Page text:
The Civil Registry, however, continued operating. Although the president of the association representing the agency’s workers, Juan Manuel Muñoz, told El Ciudadano that the employees support the mobilization, the Civil Registry is “a very sensitive service” and “it must make a good gesture so that there be an agreement, or otherwise the only ones who suffer are the stressed out functionaries and the public.” Muñoz said that only Civil Registry directors would stop working.
At noon on the first day, representatives of the different public sectors met at Santiago’s Plaza de la Constitución to denounce the firings, which they called “unjustified.” Some legislators and representatives of the CUT labor federation came to join in the march to the Plaza de los Héroes, where ANEF functionaries spoke. One senator said that the current government’s policies reminded him of “the dramatic days of the dictatorship” of Agosto Pinochet.
ANEF claimed that the strike had an over 80 percent rate of participation, while the Chilean government put the figure at barely 20 percent. The Subsecretary of the Interior, Rodrigo Ubilla, called the stoppage “illegal” and “a complete failure,” and said that the government would dock the pay of those who participated in the stoppage.
One-day strike by Uruguayan health workers
On September 10 members of the Uruguayan Health Federation (FUS) conducted a 24-hour nationwide strike to protest lack of progress in negotiations with private health providers.
Compliance with the stoppage was high across the country, according to FUS secretary general Jorge Bermúdez, who told El País, “Even in places where the repression of unions is ferocious like Salto, Paysandú and Carmelo, we have had a very important adhesion.”
In Salto, which is in the northwest, members of the Association of Employees of the Center of Medical Assistance of Salto (AFCAMS) unanimously approved the stoppage in an extraordinary assembly on Wednesday.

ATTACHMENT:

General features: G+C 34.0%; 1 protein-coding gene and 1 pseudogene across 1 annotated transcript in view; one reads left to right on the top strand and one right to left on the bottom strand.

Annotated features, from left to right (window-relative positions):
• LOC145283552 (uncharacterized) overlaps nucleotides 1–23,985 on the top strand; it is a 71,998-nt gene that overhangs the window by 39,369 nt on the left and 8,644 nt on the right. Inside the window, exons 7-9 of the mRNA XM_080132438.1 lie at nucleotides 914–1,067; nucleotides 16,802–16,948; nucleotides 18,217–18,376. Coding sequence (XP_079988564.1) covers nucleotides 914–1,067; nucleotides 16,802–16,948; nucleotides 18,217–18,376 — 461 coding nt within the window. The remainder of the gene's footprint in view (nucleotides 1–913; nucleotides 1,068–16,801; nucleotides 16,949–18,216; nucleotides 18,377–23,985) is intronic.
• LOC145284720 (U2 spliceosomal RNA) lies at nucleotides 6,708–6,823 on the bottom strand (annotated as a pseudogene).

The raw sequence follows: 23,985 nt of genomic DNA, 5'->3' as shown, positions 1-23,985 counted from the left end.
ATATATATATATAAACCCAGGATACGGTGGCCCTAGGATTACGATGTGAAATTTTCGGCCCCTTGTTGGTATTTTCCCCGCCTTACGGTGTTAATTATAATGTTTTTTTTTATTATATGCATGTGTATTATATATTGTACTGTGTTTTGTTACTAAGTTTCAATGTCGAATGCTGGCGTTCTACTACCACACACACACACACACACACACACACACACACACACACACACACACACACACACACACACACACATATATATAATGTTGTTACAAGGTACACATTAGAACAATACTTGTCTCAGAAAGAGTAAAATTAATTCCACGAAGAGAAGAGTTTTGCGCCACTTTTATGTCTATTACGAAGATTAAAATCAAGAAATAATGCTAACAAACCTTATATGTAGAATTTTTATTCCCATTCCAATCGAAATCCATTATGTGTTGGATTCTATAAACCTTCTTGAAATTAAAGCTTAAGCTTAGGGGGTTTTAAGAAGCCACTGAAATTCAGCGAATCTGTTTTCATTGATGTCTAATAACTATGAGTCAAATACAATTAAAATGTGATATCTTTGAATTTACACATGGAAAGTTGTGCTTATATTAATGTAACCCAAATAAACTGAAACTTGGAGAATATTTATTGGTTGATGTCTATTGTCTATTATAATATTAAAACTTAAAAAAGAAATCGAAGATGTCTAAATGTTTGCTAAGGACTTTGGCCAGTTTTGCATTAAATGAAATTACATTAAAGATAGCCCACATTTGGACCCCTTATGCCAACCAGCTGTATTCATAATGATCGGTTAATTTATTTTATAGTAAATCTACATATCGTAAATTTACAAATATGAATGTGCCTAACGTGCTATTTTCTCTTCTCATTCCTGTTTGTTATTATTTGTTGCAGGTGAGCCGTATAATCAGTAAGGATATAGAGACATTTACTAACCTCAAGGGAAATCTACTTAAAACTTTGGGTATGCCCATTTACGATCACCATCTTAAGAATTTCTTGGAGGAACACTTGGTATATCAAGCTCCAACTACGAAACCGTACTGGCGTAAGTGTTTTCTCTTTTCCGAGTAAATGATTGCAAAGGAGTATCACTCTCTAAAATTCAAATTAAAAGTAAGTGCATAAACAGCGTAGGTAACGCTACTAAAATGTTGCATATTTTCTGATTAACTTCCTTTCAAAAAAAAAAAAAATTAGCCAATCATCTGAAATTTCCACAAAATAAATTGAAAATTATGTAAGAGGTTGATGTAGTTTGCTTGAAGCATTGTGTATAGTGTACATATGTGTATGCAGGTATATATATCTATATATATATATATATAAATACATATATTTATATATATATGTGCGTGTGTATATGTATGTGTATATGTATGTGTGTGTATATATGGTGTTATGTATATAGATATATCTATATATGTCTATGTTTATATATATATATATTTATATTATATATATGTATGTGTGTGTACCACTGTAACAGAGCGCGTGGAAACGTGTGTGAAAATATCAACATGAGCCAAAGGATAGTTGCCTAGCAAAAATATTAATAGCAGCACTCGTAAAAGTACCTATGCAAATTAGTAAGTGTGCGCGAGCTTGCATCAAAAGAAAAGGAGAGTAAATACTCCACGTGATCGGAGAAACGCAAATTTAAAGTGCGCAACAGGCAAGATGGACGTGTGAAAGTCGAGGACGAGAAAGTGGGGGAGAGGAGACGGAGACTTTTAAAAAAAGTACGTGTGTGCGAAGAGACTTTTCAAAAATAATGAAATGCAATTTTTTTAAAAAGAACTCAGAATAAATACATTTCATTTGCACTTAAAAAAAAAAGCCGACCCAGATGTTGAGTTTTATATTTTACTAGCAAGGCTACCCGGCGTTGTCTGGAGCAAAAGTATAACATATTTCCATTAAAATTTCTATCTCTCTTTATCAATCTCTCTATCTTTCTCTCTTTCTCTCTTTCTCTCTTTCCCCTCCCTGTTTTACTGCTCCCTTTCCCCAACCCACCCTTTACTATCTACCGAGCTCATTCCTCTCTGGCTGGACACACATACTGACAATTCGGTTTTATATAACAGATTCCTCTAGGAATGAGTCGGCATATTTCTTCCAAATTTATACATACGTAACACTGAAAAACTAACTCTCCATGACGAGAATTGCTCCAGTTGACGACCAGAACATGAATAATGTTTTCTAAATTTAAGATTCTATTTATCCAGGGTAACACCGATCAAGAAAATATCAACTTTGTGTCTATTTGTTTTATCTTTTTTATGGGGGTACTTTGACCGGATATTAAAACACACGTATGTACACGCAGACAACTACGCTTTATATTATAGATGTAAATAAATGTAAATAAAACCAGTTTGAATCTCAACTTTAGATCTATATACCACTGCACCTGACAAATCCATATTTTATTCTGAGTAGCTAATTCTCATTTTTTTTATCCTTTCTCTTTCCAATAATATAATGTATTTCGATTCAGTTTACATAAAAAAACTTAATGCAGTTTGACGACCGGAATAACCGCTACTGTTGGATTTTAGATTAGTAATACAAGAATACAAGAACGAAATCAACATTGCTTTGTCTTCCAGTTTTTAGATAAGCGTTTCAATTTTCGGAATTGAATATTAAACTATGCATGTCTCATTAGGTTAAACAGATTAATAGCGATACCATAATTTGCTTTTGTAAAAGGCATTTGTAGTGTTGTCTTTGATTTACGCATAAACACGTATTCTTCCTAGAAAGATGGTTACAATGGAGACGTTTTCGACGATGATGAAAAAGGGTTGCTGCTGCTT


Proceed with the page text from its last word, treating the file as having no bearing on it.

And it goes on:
AFCAMS is demanding “a salary increase, better working conditions, a larger and better National Integrated System of Health,” according to a Diario Cambio report. Related to the salary issue is the chronic late payment of salaries. AFCAMS president Mónica Dornells decried the late payments, because “there are bills to pay, like all workers have … in case one is delayed, they charge interest.
“The situation is very difficult in all sectors, public and private. There have already been several meetings with the Ministry of Labor, but solutions have not been found.”
Such essential services as emergency, dialysis, pharmacy and others were kept operating during the action.
Bermúdez told El País, “For 40 days we haven’t been in negotiations,” because the other parties claimed that their balances were in the red, a claim that he called “hypocritical,” because “they say they’re in crisis and in the health industry there continue to be salaries of up to 500,000 pesos (US$24,000) per month.”
Paperworkers reject tentative contract
Workers at Longview Fibre Paper and Packaging in Longview, Washington rejected a tentative contract between the Association of Western Pulp and Paper Workers Local 153 and management September 10. Eighty-three percent of union members voted in the two day ballot. Union officials did not release the final vote total or any details of the contract. Workers turned down an earlier management offer by a vote of 634-1.
The main issue in the negotiations have been managements’ demand for higher employee contributions to health care, the elimination of health care coverage for retirees and cuts to pensions. The 730 workers are working under terms of the old agreement, which expired June 1. On July 31 workers voted to authorize a strike.
Toronto-based Brookfield Management Associates bought the company in 2007, which at the time was losing millions of dollars. Since then the company has been profitable.
Union ends New Jersey transit strike